The government has refused to delay the April start date of the reforms and is only going through token London-centric consultation exercises which it appears keen to ignore.
Winfield warned: “If they are undertaking additional consultation now until mid-February and the reforms are coming into effect from April, there simply isn’t enough time to give this the attention it so desperately needs,” he said.
He said that introducing the new laws on 6 April will counter any investment in this area. A number of industries are suffering from niche skills shortages and these reforms could worsen these gaps. The IR35 reforms will hit technology harder than any other market and introducing them will counter any investment in this area.
“A number of industries are suffering from niche skills shortages and these reforms could worsen these gaps, just at a time when we have a real opportunity to make the UK a more attractive place to work and do business.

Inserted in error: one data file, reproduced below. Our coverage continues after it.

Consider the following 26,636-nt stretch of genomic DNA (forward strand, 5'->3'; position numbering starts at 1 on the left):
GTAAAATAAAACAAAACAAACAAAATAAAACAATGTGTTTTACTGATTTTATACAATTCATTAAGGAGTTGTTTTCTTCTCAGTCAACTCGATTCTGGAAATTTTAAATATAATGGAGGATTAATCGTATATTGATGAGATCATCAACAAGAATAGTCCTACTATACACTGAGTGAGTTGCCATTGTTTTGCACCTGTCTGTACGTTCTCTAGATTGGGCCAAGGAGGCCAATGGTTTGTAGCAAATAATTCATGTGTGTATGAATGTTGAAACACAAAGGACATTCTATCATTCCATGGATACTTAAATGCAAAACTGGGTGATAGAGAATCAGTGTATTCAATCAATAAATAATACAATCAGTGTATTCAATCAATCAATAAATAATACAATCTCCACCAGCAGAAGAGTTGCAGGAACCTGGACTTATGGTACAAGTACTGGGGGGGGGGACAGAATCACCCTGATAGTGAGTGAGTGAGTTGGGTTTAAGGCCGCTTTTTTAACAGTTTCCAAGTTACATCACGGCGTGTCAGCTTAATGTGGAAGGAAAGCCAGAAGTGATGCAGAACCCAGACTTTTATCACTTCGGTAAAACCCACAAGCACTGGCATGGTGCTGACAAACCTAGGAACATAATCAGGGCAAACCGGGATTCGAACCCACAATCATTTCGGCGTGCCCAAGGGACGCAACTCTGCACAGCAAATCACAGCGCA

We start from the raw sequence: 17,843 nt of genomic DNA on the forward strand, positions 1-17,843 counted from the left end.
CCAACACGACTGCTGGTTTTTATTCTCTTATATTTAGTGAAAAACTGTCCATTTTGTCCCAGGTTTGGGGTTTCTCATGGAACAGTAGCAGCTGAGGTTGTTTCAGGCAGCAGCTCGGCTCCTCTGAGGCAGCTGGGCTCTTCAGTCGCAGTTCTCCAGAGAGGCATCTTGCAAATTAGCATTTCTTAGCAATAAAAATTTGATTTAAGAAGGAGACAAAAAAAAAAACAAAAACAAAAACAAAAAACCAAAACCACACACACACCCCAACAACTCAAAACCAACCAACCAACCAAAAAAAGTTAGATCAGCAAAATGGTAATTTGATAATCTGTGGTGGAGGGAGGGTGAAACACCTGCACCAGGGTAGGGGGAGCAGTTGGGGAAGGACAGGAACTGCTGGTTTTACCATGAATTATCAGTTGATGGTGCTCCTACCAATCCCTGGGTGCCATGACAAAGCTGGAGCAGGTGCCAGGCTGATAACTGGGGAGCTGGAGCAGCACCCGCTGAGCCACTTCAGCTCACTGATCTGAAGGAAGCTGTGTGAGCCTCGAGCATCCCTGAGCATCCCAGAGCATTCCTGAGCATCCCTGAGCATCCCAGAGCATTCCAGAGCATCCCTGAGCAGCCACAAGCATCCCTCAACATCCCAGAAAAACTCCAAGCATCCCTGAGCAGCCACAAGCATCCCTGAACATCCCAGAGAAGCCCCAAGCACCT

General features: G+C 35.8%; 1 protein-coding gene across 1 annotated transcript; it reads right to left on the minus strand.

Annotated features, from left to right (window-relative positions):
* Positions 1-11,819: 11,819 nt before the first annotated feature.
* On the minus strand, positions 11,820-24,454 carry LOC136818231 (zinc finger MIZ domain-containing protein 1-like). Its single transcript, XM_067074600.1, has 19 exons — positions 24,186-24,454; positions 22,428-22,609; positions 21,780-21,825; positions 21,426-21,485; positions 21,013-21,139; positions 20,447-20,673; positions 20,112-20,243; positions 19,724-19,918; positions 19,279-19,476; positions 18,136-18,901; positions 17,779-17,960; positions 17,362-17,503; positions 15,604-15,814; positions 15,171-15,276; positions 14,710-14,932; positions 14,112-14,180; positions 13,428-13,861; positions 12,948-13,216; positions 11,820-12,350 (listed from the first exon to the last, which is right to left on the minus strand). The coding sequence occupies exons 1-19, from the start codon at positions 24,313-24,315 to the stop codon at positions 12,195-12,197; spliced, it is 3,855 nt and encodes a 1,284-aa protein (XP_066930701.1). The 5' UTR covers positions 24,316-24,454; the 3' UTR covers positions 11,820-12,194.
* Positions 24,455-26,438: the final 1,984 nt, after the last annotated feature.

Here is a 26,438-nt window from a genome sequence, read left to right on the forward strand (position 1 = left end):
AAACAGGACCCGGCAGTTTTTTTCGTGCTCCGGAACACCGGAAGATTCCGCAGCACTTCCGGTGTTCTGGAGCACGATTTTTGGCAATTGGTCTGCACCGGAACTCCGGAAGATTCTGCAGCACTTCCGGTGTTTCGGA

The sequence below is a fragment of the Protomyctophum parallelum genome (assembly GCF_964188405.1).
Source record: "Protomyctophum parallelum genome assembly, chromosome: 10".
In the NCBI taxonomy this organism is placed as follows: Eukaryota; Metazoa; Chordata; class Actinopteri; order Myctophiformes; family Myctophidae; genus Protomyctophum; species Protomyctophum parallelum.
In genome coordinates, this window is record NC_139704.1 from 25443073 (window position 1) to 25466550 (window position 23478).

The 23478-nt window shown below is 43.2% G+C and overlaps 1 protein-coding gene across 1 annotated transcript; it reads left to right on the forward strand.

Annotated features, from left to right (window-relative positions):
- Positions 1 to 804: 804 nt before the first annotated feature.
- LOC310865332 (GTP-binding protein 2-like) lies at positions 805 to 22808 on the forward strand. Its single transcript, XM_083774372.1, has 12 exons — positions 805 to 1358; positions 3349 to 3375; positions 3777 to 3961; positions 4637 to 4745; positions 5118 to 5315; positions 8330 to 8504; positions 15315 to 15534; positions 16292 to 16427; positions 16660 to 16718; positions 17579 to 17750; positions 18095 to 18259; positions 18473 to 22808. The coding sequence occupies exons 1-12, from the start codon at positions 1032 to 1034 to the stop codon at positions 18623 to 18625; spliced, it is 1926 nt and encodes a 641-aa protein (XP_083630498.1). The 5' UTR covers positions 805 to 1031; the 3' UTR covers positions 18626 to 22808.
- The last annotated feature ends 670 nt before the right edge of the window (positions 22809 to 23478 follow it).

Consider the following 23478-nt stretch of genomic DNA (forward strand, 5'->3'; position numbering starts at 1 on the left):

“Further disruption and distractions aren’t what anyone needs now we’ve finally got some of the uncertainty behind us.”
IR35 – allow contractors to determine their employment status when hired by a private organisation. Under the proposed reforms, the determination of tax status will shift to the hiring company.
This means that self-employed individuals who are contracted by a company and operate similarly to an employee of that company will have to pay the same income tax and national insurance contributions as a permanent employee, without the benefits of pension, holidays, and so on.
These reforms apply only to medium-sized to large businesses and could result in the employer paying more for the contractor’s services. IR35 reforms came into effect in the public sector in 2017, which subsequently saw an exodus of IT contractors to the private sector.